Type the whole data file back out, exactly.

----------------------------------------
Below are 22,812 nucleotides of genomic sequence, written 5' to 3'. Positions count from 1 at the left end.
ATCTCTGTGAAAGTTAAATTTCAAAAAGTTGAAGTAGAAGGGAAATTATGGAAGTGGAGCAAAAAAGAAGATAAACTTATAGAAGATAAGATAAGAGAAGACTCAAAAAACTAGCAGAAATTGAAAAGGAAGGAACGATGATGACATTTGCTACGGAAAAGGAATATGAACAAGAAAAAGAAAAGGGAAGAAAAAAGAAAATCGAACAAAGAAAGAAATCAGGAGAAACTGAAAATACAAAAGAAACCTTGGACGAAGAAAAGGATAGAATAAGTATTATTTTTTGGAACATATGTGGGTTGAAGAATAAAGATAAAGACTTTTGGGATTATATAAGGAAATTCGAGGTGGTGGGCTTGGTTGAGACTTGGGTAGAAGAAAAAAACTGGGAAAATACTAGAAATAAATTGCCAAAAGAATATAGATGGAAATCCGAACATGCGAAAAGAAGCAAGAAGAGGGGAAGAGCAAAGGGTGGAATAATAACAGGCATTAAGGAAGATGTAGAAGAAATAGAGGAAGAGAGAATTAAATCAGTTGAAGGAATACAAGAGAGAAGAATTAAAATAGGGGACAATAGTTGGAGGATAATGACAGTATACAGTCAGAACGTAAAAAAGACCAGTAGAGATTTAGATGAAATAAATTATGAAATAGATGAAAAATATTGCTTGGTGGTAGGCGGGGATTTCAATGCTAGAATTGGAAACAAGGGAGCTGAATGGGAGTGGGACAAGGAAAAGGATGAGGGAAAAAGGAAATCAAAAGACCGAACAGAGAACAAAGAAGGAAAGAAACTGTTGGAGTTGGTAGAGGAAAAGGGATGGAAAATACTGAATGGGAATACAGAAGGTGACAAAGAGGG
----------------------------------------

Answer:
Below are 22,812 nucleotides of genomic sequence, written 5' to 3'. Positions count from 1 at the left end.
ATCTCTGTGAAAGTTAAATTTCAAAAAGTTGAAGTAGAAGGGAAATTATGGAAGTGGAGCAAAAAAGAAGATAAACTTATAGAAGATAAGATAAGAGAAGACTCAAAAAACTAGCAGAAATTGAAAAGGAAGGAACGATGATGACATTTGCTACGGAAAAGGAATATGAACAAGAAAAAGAAAAGGGAAGAAAAAAGAAAATCGAACAAAGAAAGAAATCAGGAGAAACTGAAAATACAAAAGAAACCTTGGACGAAGAAAAGGATAGAATAAGTATTATTTTTTGGAACATATGTGGGTTGAAGAATAAAGATAAAGACTTTTGGGATTATATAAGGAAATTCGAGGTGGTGGGCTTGGTTGAGACTTGGGTAGAAGAAAAAAACTGGGAAAATACTAGAAATAAATTGCCAAAAGAATATAGATGGAAATCCGAACATGCGAAAAGAAGCAAGAAGAGGGGAAGAGCAAAGGGTGGAATAATAACAGGCATTAAGGAAGATGTAGAAGAAATAGAGGAAGAGAGAATTAAATCAGTTGAAGGAATACAAGAGAGAAGAATTAAAATAGGGGACAATAGTTGGAGGATAATGACAGTATACAGTCAGAACGTAAAAAAGACCAGTAGAGATTTAGATGAAATAAATTATGAAATAGATGAAAAATATTGCTTGGTGGTAGGCGGGGATTTCAATGCTAGAATTGGAAACAAGGGAGCTGAATGGGAGTGGGACAAGGAAAAGGATGAGGGAAAAAGGAAATCAAAAGACCGAACAGAGAACAAAGAAGGAAAGAAACTGTTGGAGTTGGTAGAGGAAAAGGGATGGAAAATACTGAATGGGAATACAGAAGGTGACAAAGAGGG